Java Reference
In-Depth Information
Note several things about the loop in this method. First, each iteration
processes two elements of the enumeration, appending the first to res and throw-
ing the second away (if it exists). Second, the character to be appended to res is
cast to class Character , as required. Third, nextElement is called only if it is
known that a next element exists.
A method to print any enumeration
Earlier, we wrote a method to print the characters of a String using a
StringEnumeration . Below, we rewrite this method to print any enumeration,
using the fact that toString is defined on all objects. Instead of a String , the
parameter is an Enumeration :
/** Print enumeration e */
public static void print(Enumeration e) {
while (e.hasMoreElements())
{ System.out.println(e.nextElement()); }
We give a simple example of the use of method print :
print( new StringEnumeration(" abcde "));
Also, if a class ArrayEnumeration enumerates the elements of an array, we
can print the elements of an array b using:
print( new ArrayEnumeration(b));
Interface Iterator
Java 1.2 introduced interface java.util.Iterator (see Fig. 12.9) The
names of the methods are different, and there is a new method that allows the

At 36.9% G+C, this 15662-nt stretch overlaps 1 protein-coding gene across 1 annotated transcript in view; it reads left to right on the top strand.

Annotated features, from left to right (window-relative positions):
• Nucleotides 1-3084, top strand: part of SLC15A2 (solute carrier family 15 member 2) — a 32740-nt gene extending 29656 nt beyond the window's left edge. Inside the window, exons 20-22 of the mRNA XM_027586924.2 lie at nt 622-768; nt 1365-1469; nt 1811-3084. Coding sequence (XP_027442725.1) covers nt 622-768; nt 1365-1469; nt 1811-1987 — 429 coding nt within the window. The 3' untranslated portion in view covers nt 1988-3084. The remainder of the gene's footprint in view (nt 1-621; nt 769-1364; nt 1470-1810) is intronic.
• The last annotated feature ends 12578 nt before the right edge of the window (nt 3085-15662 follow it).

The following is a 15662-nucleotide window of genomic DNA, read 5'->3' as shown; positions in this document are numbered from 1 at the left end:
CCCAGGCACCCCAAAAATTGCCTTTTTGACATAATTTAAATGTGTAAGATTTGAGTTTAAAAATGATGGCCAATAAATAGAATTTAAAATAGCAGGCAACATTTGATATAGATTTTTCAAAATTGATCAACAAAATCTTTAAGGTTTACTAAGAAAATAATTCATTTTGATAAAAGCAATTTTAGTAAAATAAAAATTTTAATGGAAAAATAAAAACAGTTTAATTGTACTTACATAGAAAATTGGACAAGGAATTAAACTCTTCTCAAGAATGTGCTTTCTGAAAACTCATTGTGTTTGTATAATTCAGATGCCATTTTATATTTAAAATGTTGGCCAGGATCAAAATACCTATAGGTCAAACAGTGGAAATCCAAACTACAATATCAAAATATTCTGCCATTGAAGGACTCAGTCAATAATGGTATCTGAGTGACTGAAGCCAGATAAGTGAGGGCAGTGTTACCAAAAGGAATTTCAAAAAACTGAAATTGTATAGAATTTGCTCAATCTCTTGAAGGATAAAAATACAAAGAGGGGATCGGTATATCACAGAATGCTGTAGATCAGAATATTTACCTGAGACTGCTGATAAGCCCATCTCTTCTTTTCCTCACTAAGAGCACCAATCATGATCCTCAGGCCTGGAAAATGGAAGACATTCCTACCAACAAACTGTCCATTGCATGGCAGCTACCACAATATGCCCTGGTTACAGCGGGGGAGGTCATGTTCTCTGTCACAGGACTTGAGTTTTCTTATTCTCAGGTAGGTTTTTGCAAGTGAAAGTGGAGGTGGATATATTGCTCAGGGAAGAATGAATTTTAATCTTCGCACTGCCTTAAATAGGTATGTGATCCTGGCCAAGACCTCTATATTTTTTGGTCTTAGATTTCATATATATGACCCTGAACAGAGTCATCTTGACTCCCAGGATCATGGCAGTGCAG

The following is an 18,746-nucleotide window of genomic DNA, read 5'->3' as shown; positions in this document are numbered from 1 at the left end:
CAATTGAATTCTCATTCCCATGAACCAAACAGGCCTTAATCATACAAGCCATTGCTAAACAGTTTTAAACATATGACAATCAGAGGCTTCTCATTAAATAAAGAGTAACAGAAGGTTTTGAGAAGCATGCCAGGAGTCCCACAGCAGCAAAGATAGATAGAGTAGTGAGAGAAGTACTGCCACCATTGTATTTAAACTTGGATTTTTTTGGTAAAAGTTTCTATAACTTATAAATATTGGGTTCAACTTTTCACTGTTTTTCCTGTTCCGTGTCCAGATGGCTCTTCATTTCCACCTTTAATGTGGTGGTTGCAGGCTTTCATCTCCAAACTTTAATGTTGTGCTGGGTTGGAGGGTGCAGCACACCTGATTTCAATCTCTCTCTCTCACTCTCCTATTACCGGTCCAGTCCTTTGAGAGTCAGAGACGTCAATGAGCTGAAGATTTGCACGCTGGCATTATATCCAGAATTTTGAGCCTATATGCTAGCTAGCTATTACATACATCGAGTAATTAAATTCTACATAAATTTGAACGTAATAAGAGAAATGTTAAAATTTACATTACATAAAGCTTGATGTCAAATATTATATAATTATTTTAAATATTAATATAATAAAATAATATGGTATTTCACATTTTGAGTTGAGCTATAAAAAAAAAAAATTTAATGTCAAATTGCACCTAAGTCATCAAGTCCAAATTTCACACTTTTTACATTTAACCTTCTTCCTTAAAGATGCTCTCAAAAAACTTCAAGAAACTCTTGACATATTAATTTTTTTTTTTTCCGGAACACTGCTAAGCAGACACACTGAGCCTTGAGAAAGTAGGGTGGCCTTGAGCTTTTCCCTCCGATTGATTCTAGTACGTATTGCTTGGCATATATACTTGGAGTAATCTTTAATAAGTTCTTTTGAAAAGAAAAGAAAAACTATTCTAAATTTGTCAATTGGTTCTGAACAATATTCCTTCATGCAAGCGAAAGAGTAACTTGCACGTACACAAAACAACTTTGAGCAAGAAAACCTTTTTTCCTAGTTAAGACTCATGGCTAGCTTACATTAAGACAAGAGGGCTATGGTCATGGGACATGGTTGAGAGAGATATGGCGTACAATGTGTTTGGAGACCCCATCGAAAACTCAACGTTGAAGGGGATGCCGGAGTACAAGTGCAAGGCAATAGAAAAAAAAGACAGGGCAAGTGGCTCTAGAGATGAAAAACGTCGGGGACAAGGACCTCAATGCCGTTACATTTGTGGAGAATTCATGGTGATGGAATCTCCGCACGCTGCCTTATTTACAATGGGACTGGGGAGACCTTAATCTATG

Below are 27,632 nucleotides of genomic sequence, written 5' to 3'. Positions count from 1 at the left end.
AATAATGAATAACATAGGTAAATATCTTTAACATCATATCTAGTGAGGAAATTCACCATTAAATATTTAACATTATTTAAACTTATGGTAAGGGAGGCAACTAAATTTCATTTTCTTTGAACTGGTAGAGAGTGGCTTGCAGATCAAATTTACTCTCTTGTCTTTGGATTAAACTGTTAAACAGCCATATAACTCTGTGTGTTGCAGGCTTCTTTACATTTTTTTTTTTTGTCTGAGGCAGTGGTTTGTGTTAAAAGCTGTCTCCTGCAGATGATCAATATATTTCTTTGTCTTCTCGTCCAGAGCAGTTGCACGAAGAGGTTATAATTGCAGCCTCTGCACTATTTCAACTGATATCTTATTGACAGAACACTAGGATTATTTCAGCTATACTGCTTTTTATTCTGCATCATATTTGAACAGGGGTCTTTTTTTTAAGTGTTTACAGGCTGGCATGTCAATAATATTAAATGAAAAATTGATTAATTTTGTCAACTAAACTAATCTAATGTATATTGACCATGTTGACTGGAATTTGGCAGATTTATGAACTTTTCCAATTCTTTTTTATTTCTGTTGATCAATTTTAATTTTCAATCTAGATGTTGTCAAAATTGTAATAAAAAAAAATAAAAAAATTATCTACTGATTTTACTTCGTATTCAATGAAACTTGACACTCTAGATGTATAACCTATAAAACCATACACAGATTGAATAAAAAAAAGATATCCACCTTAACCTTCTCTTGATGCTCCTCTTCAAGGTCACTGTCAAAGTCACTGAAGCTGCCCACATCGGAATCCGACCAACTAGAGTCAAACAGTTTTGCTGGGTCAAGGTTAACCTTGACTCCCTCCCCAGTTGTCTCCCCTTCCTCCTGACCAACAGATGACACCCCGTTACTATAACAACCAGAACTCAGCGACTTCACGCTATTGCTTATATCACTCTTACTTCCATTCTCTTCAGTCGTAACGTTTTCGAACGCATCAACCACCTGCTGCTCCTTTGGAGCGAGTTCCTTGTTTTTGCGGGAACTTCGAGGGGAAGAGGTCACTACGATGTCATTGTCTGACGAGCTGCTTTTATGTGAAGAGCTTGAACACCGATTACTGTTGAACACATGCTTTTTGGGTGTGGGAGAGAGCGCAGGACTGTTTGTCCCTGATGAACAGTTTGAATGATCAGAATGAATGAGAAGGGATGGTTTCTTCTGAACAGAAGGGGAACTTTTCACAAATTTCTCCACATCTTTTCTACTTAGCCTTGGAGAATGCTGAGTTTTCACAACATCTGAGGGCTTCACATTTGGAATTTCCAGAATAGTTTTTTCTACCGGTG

removal of elements from the collection during the iteration.
public interface Iterator {
/** = the enumeration (or iteration) has more elements */
boolean hasNext();
/** = next element in the enumeration. Throw NoSuchException if there is none. */
Object next();
/** Remove the last element returned by method next() . Call remove at most once per
call to next . The behavior of an iterator is unspecified if the underlying collection is
modified while the iteration is in progress in any way other than by calling remove. If
remove is not supported, throw an UnsupportedOperationException .
If remove is called illegally (e.g. twice for one call of method next ), throw an
IllegalStateException . */
void remove ();
Figure 12.9:
Interface Iterator
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